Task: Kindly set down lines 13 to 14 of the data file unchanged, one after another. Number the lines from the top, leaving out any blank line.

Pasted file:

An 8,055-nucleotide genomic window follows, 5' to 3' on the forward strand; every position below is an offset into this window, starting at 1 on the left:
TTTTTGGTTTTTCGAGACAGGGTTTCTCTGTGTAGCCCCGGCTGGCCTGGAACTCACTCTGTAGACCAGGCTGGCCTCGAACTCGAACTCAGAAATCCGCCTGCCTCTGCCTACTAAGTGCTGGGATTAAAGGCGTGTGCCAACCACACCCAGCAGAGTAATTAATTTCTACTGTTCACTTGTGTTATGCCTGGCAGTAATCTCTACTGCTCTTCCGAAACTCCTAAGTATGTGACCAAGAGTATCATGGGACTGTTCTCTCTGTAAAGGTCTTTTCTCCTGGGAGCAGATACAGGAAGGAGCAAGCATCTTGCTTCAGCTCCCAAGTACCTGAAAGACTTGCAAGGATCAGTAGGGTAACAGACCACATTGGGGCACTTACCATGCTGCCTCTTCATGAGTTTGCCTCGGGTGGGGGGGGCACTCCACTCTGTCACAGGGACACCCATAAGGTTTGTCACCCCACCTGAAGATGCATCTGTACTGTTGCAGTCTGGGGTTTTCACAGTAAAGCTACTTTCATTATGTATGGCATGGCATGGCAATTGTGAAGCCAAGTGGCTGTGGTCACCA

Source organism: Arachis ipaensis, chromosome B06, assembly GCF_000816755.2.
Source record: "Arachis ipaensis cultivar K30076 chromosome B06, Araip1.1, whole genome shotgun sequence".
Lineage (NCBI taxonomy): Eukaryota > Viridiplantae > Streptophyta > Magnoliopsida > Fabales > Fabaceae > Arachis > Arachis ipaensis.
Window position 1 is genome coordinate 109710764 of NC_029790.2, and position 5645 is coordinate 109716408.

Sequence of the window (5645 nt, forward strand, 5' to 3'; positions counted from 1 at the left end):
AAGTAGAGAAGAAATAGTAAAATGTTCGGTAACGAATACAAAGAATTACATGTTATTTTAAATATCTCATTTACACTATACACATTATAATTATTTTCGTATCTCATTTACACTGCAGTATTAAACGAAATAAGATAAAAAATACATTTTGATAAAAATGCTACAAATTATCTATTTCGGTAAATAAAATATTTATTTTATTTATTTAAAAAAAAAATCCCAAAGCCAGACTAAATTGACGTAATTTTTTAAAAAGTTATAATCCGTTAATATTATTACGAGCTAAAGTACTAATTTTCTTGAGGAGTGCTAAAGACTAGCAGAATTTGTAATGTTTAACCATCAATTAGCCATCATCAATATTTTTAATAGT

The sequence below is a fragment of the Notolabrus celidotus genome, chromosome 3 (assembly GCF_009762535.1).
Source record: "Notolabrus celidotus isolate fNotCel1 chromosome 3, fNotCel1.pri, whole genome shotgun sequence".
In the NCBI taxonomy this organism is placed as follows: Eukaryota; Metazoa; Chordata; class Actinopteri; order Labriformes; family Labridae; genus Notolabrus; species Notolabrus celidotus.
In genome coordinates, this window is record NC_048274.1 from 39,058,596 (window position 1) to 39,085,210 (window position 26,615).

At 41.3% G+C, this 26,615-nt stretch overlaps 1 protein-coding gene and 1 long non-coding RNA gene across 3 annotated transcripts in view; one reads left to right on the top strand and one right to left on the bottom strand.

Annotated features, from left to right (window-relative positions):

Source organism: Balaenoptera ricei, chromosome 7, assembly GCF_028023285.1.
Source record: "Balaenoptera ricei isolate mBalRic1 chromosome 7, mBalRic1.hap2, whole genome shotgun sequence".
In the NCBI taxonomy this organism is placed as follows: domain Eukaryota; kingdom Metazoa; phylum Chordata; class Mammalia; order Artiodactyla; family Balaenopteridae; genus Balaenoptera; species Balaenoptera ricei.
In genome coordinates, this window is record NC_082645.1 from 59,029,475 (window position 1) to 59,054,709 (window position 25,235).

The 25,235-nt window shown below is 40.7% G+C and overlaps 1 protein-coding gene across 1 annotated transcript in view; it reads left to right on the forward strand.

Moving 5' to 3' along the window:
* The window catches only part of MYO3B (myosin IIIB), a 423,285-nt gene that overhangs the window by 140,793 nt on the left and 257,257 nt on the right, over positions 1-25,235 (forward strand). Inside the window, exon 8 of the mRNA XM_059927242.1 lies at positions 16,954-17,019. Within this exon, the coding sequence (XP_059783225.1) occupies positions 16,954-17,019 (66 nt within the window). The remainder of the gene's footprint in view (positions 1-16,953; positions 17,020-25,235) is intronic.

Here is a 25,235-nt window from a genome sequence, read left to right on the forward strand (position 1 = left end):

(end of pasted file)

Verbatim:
At 41.3% G+C, this 26,615-nt stretch overlaps 1 protein-coding gene and 1 long non-coding RNA gene across 3 annotated transcripts in view; one reads left to right on the top strand and one right to left on the bottom strand.

Annotated features, from left to right (window-relative positions):